Can COVID-19 infect bats in the Southwest? How would that impact spread of the virus in humans? Those are among the questions two New Mexico State University professors and a researcher from the University Wisconsin School of Veterinary Medicine hope to answer with a $200,000 National Science Foundation Rapid Response Research grant.
“I’ve been working a long time on spillback of pathogens,” said Kathryn Hanley, NMSU Regents Professor of biology and co-principal investigator of the project. “We’ve seen SARS-COV-2 in bats, dogs, cats, lions, tigers and even mink. Once a virus gets back into wildlife, it’s hard to find a treatment. SARS-COV-2 can get back into wildlife. My concern is bats.”
Teri Orr, co-principal investigator and NMSU assistant professor of biology who specializes in the study of bats, and Tony Goldberg, co-principal investigator and professor at the University of Wisconsin whose work focuses on the ecology‚ epidemiology and evolution of infectious disease, are Hanley’s collaborators.
Their project focuses on characterizing the susceptibility of North American bats to SARS-CoV-2 infections. One hypothesis they are testing is the susceptibility of 17 targeted species of bat in the Southwest that may be based on genetics, behavior and life stage of each bat species. Another hypothesis is whether bat species with a high prevalence and diversity of native coronaviruses may be resistant to SARS-CoV-2 infection.
“The species we have in New Mexico are extremely social, which is potentially problematic,” Orr said. “Bats don’t social distance on their own. From thousands of New Mexico freetail bats at Carlsbad to the tree bats that only roost as individuals or individuals with offspring, they could play an important role in spreading the coronavirus by how they come in contact with humans.”
Orr and undergraduate biology student Daniel Ibanez and graduate student Lauren MacDonald started field work last summer, collecting bats to sample throughout Dona Ana County and Grants. They also identified sites in Arizona.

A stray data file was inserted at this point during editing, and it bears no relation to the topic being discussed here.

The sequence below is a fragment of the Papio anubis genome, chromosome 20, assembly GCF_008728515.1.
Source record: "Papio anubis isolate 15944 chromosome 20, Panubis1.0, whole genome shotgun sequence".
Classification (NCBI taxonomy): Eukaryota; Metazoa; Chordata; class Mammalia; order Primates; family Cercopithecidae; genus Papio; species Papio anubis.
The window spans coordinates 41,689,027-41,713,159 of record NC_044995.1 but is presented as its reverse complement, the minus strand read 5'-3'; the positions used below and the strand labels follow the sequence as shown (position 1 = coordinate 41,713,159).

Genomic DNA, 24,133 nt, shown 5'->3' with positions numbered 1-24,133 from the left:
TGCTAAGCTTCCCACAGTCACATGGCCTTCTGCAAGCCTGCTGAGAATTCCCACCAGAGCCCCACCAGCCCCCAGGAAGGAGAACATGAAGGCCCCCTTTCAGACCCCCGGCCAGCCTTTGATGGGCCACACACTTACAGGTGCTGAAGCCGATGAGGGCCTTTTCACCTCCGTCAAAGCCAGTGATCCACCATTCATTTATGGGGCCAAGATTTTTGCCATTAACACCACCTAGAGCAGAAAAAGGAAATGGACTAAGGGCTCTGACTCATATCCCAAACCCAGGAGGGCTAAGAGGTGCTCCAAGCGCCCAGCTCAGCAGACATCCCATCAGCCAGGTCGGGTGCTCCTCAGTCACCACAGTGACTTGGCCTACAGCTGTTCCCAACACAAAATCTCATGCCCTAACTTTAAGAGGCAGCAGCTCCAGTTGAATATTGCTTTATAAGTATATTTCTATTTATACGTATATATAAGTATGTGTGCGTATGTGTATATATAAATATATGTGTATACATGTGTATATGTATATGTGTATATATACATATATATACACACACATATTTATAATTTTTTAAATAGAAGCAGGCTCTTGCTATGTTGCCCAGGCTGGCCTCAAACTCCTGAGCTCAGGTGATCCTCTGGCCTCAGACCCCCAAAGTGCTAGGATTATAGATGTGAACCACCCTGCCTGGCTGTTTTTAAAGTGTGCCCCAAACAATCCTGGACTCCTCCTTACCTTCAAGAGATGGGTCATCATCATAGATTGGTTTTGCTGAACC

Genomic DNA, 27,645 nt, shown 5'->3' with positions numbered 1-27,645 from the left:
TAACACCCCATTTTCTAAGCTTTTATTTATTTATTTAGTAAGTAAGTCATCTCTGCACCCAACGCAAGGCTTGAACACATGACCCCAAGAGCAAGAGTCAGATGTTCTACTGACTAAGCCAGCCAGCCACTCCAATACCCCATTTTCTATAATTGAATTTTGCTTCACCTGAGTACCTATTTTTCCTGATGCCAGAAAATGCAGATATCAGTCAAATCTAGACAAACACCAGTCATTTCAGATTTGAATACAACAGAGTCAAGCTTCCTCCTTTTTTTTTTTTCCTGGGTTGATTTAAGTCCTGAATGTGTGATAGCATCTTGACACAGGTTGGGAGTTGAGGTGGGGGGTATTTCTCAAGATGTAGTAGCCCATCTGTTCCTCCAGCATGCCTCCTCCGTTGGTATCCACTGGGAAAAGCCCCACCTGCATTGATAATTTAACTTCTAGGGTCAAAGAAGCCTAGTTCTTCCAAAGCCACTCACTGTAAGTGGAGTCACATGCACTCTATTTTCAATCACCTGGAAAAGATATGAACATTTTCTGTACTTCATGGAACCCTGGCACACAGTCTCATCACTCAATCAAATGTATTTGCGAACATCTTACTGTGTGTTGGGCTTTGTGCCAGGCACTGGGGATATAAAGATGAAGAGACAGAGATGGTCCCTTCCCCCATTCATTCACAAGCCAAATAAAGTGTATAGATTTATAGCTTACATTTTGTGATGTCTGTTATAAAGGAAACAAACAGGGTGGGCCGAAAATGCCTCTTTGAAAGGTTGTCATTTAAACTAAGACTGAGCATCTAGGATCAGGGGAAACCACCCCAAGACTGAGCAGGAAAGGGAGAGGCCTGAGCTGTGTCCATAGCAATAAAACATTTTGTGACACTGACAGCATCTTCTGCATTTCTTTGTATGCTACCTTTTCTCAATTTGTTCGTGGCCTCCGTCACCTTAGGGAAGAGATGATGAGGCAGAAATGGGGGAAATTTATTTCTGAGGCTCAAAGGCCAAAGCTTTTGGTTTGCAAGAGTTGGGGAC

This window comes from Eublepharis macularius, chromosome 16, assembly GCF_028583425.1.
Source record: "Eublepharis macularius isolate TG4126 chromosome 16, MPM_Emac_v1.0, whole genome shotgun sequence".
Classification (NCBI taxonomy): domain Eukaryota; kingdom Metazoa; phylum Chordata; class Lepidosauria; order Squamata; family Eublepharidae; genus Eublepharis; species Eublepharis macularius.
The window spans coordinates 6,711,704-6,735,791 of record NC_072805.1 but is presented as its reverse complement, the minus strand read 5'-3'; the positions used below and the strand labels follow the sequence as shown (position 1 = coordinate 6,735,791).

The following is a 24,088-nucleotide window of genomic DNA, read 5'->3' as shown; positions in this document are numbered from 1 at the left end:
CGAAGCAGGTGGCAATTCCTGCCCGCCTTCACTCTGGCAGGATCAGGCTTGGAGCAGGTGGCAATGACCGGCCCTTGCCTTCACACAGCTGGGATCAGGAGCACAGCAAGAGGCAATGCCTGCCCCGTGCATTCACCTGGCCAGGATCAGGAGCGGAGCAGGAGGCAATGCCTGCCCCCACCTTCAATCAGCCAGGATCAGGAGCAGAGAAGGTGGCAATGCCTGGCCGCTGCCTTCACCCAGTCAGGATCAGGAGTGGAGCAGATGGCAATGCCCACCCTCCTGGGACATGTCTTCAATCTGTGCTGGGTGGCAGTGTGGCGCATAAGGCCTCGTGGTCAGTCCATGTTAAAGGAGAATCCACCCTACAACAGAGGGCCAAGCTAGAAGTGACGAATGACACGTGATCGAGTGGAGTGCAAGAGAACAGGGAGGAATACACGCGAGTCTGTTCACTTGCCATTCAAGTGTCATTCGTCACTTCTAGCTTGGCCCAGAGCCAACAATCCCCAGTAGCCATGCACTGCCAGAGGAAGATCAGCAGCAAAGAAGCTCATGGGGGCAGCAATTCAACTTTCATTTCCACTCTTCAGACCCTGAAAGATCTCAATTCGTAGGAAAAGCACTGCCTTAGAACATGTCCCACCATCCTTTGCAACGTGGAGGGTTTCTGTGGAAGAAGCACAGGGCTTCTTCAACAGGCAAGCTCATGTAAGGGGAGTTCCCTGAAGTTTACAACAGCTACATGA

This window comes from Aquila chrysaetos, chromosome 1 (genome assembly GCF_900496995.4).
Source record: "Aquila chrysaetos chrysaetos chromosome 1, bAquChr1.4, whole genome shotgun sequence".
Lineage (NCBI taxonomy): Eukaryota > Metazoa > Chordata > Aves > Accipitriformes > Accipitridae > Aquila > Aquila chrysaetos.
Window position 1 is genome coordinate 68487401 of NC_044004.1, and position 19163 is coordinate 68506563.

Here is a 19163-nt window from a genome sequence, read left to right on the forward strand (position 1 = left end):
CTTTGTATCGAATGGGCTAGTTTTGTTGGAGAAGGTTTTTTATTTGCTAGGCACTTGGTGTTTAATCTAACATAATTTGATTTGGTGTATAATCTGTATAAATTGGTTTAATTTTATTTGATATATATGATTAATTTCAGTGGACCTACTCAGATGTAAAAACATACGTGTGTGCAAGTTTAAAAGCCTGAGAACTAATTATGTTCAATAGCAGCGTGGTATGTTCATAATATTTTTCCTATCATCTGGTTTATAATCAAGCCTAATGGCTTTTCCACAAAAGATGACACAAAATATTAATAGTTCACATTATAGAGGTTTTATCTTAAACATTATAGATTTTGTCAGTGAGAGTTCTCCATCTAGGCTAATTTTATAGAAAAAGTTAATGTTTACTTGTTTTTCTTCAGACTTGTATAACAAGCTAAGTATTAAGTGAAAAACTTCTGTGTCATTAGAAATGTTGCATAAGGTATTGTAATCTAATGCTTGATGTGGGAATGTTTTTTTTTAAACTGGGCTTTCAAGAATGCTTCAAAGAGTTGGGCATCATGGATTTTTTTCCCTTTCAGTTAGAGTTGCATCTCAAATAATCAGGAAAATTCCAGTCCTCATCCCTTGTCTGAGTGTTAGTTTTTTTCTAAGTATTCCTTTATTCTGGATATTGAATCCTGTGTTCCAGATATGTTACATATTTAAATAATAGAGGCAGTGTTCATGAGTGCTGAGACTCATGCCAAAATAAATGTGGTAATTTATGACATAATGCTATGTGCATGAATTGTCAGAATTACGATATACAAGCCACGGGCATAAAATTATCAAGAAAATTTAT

“I participate in data collection adventures, where I help by catching bats, and in the processing component, where we collect oral and rectal swabs, wing biopsies and blood samples,” said Ibanez, who graduates with his bachelor’s degree in biology in May 2022. “I’m happy to be a part of this project, especially, as it has real-world implications for this pandemic, but also in that we are learning more about these commonly misunderstood animals.”
“I am obviously interested in whether SARS-Cov-2 has, or has the potential, to spillback into North American bats. However, I am also interested in the other viruses that our bats are carrying,” said MacDonald, who will earn her master’s degree in biology in May 2022. “When studying and understanding these viruses, we have the potential to help both humans and bats. I find these implications in bat conservation an interesting facet of this research.”
The team is very careful in collecting samples. They wear masks, shields and gloves.
“We don’t kill the bats,” Hanley said. “We’ve collected hundreds of bats. Our team is COVID tested the most of any research teams. We are very careful not to have any infectious contact with the bats.”
The team is waiting for results of genetic analysis to understand what shapes risk of coronavirus transmission in Southwest bats.